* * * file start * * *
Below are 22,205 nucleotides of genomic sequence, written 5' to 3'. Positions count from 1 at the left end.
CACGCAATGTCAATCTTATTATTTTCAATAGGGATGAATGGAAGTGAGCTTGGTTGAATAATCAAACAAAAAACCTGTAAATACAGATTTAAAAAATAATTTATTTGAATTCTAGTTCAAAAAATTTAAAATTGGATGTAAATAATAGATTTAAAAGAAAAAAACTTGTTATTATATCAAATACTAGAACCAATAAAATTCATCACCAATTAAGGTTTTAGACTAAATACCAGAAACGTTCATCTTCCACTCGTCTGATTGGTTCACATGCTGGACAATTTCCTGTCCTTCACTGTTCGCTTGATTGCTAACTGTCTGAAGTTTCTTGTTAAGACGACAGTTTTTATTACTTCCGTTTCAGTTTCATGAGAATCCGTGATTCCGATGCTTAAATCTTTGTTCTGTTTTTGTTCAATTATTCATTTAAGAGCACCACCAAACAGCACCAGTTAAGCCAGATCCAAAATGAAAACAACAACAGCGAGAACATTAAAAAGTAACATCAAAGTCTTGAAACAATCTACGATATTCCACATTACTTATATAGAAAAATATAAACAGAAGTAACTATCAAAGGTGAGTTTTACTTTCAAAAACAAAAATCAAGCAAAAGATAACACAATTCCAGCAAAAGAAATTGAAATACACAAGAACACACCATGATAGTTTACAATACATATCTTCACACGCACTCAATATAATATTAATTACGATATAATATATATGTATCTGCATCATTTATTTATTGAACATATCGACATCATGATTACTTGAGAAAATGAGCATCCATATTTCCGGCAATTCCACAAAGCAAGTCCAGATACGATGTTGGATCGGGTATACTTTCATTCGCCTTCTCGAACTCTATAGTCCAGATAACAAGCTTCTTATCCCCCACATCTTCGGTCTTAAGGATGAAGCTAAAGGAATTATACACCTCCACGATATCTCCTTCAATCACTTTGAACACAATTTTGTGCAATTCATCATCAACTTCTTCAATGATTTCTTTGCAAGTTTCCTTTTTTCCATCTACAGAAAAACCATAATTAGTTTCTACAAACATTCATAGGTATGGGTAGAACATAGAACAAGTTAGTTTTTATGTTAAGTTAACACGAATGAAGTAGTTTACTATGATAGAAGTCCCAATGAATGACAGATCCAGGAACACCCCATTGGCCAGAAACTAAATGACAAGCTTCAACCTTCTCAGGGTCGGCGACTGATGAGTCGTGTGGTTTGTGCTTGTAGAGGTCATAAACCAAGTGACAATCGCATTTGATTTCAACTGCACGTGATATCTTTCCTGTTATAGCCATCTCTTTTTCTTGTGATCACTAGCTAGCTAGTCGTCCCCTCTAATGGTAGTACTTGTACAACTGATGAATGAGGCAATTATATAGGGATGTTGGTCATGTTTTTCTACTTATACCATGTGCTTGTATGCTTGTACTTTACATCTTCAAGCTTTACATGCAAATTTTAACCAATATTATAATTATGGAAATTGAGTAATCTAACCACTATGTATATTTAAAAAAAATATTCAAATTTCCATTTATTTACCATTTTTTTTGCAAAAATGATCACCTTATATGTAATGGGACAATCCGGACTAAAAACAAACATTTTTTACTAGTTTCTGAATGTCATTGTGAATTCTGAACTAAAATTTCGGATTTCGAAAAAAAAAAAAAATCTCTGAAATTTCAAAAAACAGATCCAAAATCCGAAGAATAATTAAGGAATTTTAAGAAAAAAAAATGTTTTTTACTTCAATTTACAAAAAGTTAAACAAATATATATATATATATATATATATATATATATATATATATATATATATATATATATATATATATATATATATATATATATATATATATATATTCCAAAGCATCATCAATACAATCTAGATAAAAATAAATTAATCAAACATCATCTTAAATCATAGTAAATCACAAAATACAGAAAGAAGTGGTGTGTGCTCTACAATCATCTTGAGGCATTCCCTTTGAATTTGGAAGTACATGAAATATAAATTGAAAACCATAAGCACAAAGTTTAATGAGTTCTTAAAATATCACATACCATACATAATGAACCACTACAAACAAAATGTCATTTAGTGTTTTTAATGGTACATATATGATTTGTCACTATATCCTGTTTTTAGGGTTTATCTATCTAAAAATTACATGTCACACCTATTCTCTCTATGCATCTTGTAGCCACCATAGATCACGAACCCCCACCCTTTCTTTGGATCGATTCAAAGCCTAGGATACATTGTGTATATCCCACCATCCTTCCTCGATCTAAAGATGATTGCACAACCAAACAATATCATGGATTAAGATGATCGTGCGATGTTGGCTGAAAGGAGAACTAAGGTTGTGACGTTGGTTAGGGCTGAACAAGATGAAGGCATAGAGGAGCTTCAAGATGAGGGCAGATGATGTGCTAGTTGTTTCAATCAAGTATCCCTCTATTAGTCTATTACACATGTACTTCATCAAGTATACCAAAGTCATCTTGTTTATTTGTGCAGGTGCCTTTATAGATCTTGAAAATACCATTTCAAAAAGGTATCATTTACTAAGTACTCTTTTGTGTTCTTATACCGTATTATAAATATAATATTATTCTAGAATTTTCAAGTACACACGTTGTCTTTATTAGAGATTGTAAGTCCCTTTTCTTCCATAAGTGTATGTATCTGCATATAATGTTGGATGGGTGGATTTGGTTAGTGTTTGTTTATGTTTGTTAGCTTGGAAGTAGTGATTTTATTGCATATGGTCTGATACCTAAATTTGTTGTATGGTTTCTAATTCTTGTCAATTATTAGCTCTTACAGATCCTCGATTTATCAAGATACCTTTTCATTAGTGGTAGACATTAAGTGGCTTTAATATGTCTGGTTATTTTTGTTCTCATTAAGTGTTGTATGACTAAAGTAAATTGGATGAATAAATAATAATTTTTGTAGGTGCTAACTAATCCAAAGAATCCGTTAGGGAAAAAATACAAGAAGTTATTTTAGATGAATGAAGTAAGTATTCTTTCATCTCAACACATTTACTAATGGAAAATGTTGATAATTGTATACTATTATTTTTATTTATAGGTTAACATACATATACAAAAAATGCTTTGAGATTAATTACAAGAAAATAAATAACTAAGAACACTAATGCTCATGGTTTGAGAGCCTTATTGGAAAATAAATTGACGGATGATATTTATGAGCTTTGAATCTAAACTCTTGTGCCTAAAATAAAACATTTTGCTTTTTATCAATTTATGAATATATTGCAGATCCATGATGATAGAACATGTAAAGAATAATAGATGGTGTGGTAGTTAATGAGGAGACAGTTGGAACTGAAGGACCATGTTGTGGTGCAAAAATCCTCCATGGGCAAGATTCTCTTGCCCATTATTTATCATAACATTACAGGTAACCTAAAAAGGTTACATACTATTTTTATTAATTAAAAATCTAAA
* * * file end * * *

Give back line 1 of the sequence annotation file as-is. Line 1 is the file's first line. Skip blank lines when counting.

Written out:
Below are 22,205 nucleotides of genomic sequence, written 5' to 3'. Positions count from 1 at the left end.